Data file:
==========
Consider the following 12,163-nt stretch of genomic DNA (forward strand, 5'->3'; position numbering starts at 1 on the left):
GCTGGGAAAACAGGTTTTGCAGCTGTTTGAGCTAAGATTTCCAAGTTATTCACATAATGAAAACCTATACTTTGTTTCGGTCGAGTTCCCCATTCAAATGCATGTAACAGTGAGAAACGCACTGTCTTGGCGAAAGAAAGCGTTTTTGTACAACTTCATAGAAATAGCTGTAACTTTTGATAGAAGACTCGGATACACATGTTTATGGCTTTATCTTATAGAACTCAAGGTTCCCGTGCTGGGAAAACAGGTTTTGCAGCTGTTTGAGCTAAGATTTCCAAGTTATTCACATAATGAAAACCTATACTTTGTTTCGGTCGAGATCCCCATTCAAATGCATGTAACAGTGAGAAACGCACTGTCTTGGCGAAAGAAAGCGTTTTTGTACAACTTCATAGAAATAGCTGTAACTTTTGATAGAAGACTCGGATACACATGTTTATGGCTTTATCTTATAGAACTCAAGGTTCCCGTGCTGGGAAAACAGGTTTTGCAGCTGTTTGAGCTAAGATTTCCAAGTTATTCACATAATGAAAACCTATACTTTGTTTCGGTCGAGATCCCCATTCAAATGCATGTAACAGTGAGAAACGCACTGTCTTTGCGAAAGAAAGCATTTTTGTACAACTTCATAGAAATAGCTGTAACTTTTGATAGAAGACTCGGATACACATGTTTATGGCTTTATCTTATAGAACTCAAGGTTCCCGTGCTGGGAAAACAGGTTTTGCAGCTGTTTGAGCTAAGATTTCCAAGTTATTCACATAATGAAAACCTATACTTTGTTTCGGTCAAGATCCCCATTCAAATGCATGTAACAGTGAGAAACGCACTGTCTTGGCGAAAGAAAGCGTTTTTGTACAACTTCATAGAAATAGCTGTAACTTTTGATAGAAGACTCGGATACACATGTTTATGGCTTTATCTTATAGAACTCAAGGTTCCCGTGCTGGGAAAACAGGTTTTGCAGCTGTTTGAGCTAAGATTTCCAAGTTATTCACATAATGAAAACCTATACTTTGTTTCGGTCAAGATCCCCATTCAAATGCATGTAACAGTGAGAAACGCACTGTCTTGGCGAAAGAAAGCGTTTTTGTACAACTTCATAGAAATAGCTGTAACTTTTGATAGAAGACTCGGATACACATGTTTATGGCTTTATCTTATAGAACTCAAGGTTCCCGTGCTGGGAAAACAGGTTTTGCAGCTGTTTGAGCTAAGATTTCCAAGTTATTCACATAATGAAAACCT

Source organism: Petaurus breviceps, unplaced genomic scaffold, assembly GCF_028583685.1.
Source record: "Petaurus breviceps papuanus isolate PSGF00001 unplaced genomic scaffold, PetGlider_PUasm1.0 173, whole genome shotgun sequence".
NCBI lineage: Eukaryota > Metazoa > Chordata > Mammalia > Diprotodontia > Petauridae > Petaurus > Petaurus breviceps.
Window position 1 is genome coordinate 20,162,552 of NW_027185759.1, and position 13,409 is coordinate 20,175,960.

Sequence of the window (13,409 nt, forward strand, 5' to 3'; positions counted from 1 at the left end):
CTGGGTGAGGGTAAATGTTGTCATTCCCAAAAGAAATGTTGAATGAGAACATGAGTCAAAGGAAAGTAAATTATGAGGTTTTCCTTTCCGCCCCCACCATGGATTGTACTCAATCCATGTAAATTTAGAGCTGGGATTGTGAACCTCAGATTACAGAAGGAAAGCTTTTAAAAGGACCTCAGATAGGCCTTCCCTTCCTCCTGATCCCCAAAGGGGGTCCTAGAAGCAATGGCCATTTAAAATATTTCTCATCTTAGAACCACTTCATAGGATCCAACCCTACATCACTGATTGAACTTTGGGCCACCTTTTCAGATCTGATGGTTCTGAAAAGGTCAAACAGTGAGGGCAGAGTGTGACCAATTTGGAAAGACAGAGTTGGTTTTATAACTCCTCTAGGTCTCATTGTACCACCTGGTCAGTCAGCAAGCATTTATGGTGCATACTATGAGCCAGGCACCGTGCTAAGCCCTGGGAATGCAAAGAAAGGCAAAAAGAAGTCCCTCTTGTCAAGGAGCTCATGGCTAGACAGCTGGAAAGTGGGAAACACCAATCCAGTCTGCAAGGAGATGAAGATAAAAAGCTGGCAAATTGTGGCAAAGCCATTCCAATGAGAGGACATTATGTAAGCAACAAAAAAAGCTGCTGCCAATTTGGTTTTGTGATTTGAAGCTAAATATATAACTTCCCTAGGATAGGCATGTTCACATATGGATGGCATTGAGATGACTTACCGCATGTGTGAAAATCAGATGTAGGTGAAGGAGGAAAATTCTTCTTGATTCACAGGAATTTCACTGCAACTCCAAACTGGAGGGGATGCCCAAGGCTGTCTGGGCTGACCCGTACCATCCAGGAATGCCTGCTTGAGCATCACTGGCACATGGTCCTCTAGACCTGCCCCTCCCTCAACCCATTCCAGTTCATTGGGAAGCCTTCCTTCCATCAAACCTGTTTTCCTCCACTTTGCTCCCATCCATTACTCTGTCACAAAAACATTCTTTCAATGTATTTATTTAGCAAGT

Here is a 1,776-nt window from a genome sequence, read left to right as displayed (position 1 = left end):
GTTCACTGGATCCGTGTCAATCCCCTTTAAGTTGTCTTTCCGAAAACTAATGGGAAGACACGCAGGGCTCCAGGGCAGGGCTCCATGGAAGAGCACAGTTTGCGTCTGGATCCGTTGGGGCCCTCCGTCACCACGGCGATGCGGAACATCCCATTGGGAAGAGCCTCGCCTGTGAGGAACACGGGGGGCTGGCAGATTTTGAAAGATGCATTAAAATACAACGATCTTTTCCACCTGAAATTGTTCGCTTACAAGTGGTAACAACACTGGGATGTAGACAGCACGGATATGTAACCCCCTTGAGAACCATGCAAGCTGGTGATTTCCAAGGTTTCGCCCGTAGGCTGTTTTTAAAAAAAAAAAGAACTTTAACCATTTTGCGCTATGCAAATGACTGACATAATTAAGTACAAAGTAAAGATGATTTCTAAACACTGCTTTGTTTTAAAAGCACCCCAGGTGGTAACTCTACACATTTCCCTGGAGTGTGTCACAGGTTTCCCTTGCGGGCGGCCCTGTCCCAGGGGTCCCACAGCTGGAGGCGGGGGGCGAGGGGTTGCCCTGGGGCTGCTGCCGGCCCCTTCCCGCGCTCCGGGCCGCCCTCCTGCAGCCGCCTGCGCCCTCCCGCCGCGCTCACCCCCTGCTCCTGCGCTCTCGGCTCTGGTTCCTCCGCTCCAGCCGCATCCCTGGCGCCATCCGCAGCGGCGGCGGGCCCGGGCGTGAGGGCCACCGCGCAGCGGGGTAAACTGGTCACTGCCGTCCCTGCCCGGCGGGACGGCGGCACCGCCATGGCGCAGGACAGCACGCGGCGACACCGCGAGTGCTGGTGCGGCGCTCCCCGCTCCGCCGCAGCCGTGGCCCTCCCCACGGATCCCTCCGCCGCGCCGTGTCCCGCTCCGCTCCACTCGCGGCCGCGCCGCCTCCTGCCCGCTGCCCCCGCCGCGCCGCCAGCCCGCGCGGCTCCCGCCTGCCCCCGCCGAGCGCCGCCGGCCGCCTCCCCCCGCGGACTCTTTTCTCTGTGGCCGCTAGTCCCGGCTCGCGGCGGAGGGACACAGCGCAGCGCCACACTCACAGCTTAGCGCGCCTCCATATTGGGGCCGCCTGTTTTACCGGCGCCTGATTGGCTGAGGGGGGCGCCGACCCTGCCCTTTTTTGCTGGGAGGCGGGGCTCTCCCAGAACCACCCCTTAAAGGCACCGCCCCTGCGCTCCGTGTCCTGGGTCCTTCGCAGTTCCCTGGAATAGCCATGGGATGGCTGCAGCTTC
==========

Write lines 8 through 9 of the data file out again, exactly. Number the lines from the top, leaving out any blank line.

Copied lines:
CTGGGTGAGGGTAAATGTTGTCATTCCCAAAAGAAATGTTGAATGAGAACATGAGTCAAAGGAAAGTAAATTATGAGGTTTTCCTTTCCGCCCCCACCATGGATTGTACTCAATCCATGTAAATTTAGAGCTGGGATTGTGAACCTCAGATTACAGAAGGAAAGCTTTTAAAAGGACCTCAGATAGGCCTTCCCTTCCTCCTGATCCCCAAAGGGGGTCCTAGAAGCAATGGCCATTTAAAATATTTCTCATCTTAGAACCACTTCATAGGATCCAACCCTACATCACTGATTGAACTTTGGGCCACCTTTTCAGATCTGATGGTTCTGAAAAGGTCAAACAGTGAGGGCAGAGTGTGACCAATTTGGAAAGACAGAGTTGGTTTTATAACTCCTCTAGGTCTCATTGTACCACCTGGTCAGTCAGCAAGCATTTATGGTGCATACTATGAGCCAGGCACCGTGCTAAGCCCTGGGAATGCAAAGAAAGGCAAAAAGAAGTCCCTCTTGTCAAGGAGCTCATGGCTAGACAGCTGGAAAGTGGGAAACACCAATCCAGTCTGCAAGGAGATGAAGATAAAAAGCTGGCAAATTGTGGCAAAGCCATTCCAATGAGAGGACATTATGTAAGCAACAAAAAAAGCTGCTGCCAATTTGGTTTTGTGATTTGAAGCTAAATATATAACTTCCCTAGGATAGGCATGTTCACATATGGATGGCATTGAGATGACTTACCGCATGTGTGAAAATCAGATGTAGGTGAAGGAGGAAAATTCTTCTTGATTCACAGGAATTTCACTGCAACTCCAAACTGGAGGGGATGCCCAAGGCTGTCTGGGCTGACCCGTACCATCCAGGAATGCCTGCTTGAGCATCACTGGCACATGGTCCTCTAGACCTGCCCCTCCCTCAACCCATTCCAGTTCATTGGGAAGCCTTCCTTCCATCAAACCTGTTTTCCTCCACTTTGCTCCCATCCATTACTCTGTCACAAAAACATTCTTTCAATGTATTTATTTAGCAAGT

Here is a 1,776-nt window from a genome sequence, read left to right as displayed (position 1 = left end):